Being Easter weekend, the trail was packed with people. It seemed like most were from Quito, but also met some people from Peru and Italy. Ike visited Quilotoa 2 years prior and noticed much more infrastructure and marketing to this amazing place. Ike explained, “2 years ago I think my dad and I saw 2 people walking the trail, now it looks like the Great Wall of China swarming with tourists!”Easter weekend definitely had a large part to do with the immense population of tourists but you could still see how this village has been increasing their tourism market.
We found many bags of trash next to the lake, which we packed out, but couldn’t understand the reason behind trashing this natural spectacle. Hen interviewed a local guide who managed the mules. They have about 90 horses and mules for tourists to use for trekking around the lake. Being budget travelers we ourselves we were put off by the 10$ price tag for a horse ride. Although if your feeling lazy these push button horses can whisk you away down or up the crater!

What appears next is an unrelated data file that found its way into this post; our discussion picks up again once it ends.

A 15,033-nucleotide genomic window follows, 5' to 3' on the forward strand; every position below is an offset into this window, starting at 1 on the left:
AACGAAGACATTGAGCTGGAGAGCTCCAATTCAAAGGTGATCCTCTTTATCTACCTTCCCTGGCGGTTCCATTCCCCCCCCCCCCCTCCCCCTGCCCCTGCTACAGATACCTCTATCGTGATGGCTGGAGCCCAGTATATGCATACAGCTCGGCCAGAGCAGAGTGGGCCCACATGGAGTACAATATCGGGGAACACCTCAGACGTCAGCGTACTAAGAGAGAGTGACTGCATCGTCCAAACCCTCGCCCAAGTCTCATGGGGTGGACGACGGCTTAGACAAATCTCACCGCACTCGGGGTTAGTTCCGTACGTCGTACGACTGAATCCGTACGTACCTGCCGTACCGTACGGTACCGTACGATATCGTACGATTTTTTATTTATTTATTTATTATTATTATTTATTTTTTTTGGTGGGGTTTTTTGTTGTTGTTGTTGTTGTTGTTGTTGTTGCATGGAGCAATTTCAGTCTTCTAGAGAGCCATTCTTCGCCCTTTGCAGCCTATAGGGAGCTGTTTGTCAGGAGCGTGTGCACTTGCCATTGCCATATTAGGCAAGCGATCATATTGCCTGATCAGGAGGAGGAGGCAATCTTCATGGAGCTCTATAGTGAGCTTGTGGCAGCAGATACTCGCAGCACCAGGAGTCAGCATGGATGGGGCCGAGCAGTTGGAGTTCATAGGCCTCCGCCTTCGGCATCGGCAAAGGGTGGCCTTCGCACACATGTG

Back in Quito the team splits up! Ike and Genia will be heading towards Brasil on foot, while Jack will take over Ikes bike and head down the Amazon river, the mightiest river on the planet towards the World Cup!
Having bike tour withdrawals, Ike realized that he will be starting a new adventure with Genia as they will become river rats and bus bats to Cuiaba, Brazil for a World Cup game Australia vs. Chile. Ike has traded his bike and panniers to Jack for his backpack so that Jack can bring the bike to Brazil and ride to the games that Hen and him have. Ike has had a great run on the bike for the last 5 1/2 months and wouldn’t have traveled down here any other way. It will be a crazy change of pace riding rivers instead of roads, not worrying about flat tires or semis tickling your shoulder.
River Rats, Bus Bats, & and Bicycle Bandits!
See you out there ! ~
– Ike & Hen